Keep in mind that it’s important to have a filter and one that does the job of protecting your engine first, and flowing air second. I say this because on most cars the real restriction at this point in the system is in the air box or silencers. Cars are manufactured to make little noise, not most horsepower. If you look at your air box it’s not hard to see why it’s so restrictive, your inlet is usually sealed in a box with a snorkel or silencer tube as it’s only access to outside air. Think of this as trying to breathe through a straw, which is essentially what your engine is forced to do with a stock air box. When you replace your intake either with a cold air or short ram system, most of the time the stock air box is replaced as well.


The restrictive air box is why cold air or short ram intakes are so popular in the car world. These products eliminate the stock air box and silencers to allow your engine to quit breathing through a straw. So at this point you are thinking great, I’ll go get one of those, but beware, not all intakes are made equally.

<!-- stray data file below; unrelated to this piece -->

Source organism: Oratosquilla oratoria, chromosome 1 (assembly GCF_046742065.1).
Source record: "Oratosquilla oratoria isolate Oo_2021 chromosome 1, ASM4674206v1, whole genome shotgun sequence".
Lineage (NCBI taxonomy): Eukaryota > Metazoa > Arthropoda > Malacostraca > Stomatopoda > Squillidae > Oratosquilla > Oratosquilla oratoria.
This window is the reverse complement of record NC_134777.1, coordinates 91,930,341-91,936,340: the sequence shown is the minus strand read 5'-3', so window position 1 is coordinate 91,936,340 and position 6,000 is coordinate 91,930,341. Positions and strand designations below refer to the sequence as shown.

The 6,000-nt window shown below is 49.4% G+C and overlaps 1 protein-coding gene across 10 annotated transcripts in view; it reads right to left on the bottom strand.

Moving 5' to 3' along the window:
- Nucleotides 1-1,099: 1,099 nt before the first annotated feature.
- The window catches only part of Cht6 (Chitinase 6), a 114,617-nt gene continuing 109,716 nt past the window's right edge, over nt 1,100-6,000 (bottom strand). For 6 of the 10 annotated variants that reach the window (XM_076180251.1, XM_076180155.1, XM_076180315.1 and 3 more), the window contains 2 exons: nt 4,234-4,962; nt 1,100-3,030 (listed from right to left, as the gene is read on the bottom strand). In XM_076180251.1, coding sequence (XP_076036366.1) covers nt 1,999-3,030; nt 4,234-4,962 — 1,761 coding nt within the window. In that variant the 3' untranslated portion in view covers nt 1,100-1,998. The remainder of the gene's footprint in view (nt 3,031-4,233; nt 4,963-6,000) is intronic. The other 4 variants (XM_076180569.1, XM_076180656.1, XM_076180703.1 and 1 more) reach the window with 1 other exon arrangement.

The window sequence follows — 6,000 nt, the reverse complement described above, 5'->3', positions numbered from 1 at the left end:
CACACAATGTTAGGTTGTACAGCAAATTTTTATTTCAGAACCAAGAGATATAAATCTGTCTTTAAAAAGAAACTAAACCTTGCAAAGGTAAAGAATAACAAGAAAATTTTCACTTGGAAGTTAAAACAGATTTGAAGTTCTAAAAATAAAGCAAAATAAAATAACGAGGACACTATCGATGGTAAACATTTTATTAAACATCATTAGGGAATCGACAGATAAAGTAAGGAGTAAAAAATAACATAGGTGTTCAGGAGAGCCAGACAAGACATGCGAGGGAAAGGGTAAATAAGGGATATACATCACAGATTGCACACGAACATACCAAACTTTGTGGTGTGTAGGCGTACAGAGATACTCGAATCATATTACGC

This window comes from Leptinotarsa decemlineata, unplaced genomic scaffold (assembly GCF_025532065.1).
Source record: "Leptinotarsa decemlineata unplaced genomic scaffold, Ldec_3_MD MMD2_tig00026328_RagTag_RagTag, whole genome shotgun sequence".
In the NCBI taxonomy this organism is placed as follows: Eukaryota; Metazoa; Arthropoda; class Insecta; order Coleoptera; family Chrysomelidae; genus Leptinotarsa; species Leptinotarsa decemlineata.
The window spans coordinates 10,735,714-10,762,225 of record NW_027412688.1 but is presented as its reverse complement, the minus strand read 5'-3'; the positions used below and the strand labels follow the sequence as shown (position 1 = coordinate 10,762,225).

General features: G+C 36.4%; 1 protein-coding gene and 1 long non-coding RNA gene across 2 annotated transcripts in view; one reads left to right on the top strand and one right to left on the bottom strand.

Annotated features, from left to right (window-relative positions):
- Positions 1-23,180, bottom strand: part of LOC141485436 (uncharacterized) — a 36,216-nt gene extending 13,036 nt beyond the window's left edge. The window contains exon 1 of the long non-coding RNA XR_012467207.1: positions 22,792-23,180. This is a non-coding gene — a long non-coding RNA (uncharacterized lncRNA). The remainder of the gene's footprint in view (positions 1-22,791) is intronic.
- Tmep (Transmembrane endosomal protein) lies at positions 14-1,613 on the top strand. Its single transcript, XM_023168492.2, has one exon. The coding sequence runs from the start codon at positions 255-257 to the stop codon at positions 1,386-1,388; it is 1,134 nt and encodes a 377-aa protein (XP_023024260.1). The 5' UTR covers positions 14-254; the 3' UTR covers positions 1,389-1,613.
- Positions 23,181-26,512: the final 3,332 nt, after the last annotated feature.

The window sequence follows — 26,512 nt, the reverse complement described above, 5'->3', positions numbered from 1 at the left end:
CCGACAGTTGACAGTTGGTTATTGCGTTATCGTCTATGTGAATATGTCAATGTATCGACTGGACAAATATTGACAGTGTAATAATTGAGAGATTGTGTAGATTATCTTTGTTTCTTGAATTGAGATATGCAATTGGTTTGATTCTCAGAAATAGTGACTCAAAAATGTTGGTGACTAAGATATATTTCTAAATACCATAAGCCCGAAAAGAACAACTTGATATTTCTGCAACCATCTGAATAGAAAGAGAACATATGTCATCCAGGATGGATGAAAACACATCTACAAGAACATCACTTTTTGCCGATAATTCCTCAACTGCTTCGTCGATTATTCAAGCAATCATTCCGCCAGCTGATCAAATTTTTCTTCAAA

The design of the intake itself should have as few bends as possible, especially upstream of a MAF sensor and before the throttle body. This hopefully gives any turbulence created in the intake a chance to smooth out before reaching the MAF so that it gets an accurate read and before the throttle body so it gets a full charge of air when it opens. The intake piping itself should also be of a consistent diameter which is as close to the size of the throttle body bell mouth as possible. This again helps keep airflow smooth and dense.

intake and throttle body

Speaking of air density, we should segway into why short ram intakes should be avoided as much as possible. Heat is your engines enemy in every way shape and form and SRIs do nothing but suck hot air into the engine. It’s generally accepted that power decreases by 1% for every 13 degrees Fahrenheit temperature increase. On a 200hp engine that can easily equate to 10hp difference between a car with a cold air intake on a 50 degree night drawing in cool air from outside and a car with a short ram intake drawing in under the hood temperatures that can easily exceed 100 degrees. To put it another way, that 10hp is probably what you gained putting that new header on. This is why I never suggest an SRI to anyone.